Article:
Both poisonous and nonpoisonous snakes bite people. Poisonous snakes may inject venom (poison) when they bite. In the United States, people rarely die from snakebites. Some other countries have different poisonous snakes that kill many people.
Only a few types of poisonous snakes live in the United States:
Most poisonous bites are caused by rattlesnakes. Coral snake bites are very rare.
Nonpoisonous snakebites cause small puncture wounds that are slightly painful. However, if you're scared about being bitten, you may breathe fast, feel sweaty and sick to your stomach, and feel your heart pounding. These symptoms may make you think you have a poisonous snakebite.
Poisonous snakebites cause different symptoms depending on:
Not all pit viper bites involve venom. If the bite doesn't hurt or swell in the first 30 to 60 minutes, you probably didn't get any venom. If the bite oozes, that can be a sign of venom.
After a venomous bite from a pit viper snake, you'll have:
You may get a lot of swelling. The swelling usually keeps getting worse for a couple of days.
If you got a lot of venom, you may also have:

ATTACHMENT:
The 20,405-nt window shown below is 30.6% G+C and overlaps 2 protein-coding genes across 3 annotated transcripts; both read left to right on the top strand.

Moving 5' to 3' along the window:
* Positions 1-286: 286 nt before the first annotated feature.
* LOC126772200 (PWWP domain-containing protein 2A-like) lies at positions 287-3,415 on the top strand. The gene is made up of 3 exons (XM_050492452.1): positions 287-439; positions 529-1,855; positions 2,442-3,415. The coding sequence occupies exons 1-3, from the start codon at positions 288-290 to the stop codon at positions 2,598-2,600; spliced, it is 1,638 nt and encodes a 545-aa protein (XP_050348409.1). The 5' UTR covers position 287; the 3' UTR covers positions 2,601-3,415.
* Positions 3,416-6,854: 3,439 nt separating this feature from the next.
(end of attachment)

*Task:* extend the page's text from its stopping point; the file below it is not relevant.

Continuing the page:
Hours later, you may have
If you're bitten by a snake and have symptoms, go to the hospital right away. While you're waiting for medical help:
Things you shouldn't do:
If medical care is far away (like when you're out camping) and you don't have any symptoms, clean the bite with soap and water. Watch for signs of infection like you would with any other shallow wound.
To find out if the snakebite is poisonous, your doctor will look at the bite marks. The doctor will ask what the snake looked like. The doctor will also ask about your symptoms.
Is That a Pit Viper?
Pit vipers have certain features that can help distinguish them from nonvenomous snakes:
Nonvenomous snakes tend to have the following:
If people see a snake with no fangs, they should not assume it is nonvenomous because the fangs may be retracted.
The shape of the bite can sometimes help you know if the snake is poisonous:
For a nonpoisonous snakebite, doctors will treat it the same way they treat other puncture wounds. They will:
For a poisonous snakebite, the doctor will: